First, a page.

The astronauts had already left America's flag, the Stars and Stripes, and a plaque declaring "We Came in Peace for All Mankind" but as Buzz Aldrin climbed back into the Eagle lunar module, Neil Armstrong reminded him about a a tiny disc that contained encrypted messages. Aldrin quickly remembered that he had it in his sleep pocket and threw it onto the Moon's Sea of Tranquility.
The tiny silicon disc had goodwill messages in native languages from world leaders. As U.S. State Department officials scrambled to solicit messages of goodwill from many nations, engineers used the latest technology in 1969 to enshrine the messages on material suitable for the harsh lunar environment. NASA officials also wanted to make it clear that this was an American accomplishment while balancing "good taste" from a world perspective, without implying U.S. sovereignty on the Moon.
Apollo 11 Silicon Disc with goodwill messages surrounding it. Credit: SILICON DISC, LLC
One such message from Ivory Coast stated: "I also hope that he would tell the Moon how beautiful it is when it illuminates the nights of the Ivory Coast. I especially wish that he would turn towards our planet Earth and cry out how insignificant the problems which torture men are, when viewed from up there."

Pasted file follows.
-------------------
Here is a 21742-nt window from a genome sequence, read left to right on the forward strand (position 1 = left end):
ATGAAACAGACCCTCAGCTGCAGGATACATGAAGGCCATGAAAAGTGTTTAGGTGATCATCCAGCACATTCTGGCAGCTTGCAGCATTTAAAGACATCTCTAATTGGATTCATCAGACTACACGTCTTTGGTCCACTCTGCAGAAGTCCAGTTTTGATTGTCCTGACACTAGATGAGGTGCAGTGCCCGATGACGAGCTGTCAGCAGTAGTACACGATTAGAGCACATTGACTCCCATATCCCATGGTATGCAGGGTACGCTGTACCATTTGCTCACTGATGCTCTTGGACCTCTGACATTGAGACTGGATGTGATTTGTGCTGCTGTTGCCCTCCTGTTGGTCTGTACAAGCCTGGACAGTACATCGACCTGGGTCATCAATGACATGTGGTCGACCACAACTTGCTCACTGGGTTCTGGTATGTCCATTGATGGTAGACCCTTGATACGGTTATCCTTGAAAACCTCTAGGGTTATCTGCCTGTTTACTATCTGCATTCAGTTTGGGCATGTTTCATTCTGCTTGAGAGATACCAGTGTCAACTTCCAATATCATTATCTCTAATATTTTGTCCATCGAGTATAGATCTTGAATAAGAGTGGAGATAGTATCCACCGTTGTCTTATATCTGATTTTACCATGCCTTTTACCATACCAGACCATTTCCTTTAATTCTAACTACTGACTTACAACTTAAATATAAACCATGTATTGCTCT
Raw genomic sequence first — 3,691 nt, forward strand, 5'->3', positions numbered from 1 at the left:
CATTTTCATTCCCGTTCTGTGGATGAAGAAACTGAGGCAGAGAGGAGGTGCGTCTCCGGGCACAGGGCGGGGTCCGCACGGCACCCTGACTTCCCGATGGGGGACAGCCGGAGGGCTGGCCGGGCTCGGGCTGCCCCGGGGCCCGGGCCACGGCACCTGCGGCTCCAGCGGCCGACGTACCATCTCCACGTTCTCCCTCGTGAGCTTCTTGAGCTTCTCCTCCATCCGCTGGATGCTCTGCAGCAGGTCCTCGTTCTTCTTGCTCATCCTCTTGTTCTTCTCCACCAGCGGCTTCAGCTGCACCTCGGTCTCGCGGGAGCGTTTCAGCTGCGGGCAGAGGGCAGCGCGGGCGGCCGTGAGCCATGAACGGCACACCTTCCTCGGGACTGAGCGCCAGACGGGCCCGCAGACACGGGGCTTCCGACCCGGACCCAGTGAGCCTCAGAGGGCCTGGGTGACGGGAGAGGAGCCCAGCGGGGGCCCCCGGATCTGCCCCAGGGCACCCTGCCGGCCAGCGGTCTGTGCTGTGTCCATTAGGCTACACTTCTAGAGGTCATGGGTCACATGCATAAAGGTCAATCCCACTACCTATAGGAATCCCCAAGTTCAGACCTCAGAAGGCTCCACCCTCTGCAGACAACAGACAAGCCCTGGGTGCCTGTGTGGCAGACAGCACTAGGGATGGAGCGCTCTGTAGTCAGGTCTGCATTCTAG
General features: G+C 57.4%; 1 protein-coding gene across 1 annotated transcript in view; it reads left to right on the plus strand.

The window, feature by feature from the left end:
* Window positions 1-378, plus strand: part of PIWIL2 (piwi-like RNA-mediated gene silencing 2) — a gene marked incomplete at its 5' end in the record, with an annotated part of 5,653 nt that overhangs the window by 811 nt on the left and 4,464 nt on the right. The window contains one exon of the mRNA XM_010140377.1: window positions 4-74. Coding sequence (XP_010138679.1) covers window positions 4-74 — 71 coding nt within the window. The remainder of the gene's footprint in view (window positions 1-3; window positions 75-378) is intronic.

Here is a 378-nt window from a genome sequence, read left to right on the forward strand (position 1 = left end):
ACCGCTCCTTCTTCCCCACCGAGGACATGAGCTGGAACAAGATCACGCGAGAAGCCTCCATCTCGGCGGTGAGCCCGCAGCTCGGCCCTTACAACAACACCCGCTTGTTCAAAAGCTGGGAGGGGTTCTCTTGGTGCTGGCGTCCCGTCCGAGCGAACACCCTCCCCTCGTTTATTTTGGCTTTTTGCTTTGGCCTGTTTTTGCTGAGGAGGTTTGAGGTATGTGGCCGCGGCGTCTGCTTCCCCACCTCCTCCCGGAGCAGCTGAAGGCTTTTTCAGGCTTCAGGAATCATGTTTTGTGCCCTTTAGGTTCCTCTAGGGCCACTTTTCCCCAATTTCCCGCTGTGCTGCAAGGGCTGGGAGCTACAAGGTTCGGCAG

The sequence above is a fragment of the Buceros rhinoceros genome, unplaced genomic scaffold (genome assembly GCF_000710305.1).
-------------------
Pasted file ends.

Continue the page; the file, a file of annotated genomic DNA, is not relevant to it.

Another message from Eric Williams of Trinidad and Tobago warned: "It is our earnest hope for mankind, that while we gain the Moon, we shall not lose the world."
That tiny disc is now the star of its own book called We Came in Peace for all Mankind: The Untold Story of the Apollo 11 Silicon Discby Tahir Rahman. The book looks at the messages from historical leaders such as Pope Paul VI, Indira Gandhi, and the Shah of Iran.
In a recent interview, Buzz Aldrin said, "Neil Armstrong and I almost forgot to leave the silicon disc on the Moon, but no one should forget the messages beautifully portrayed in Rahman's book 'We Came in Peace for All Mankind.' The disc will last on the lunar surface for 1000 years."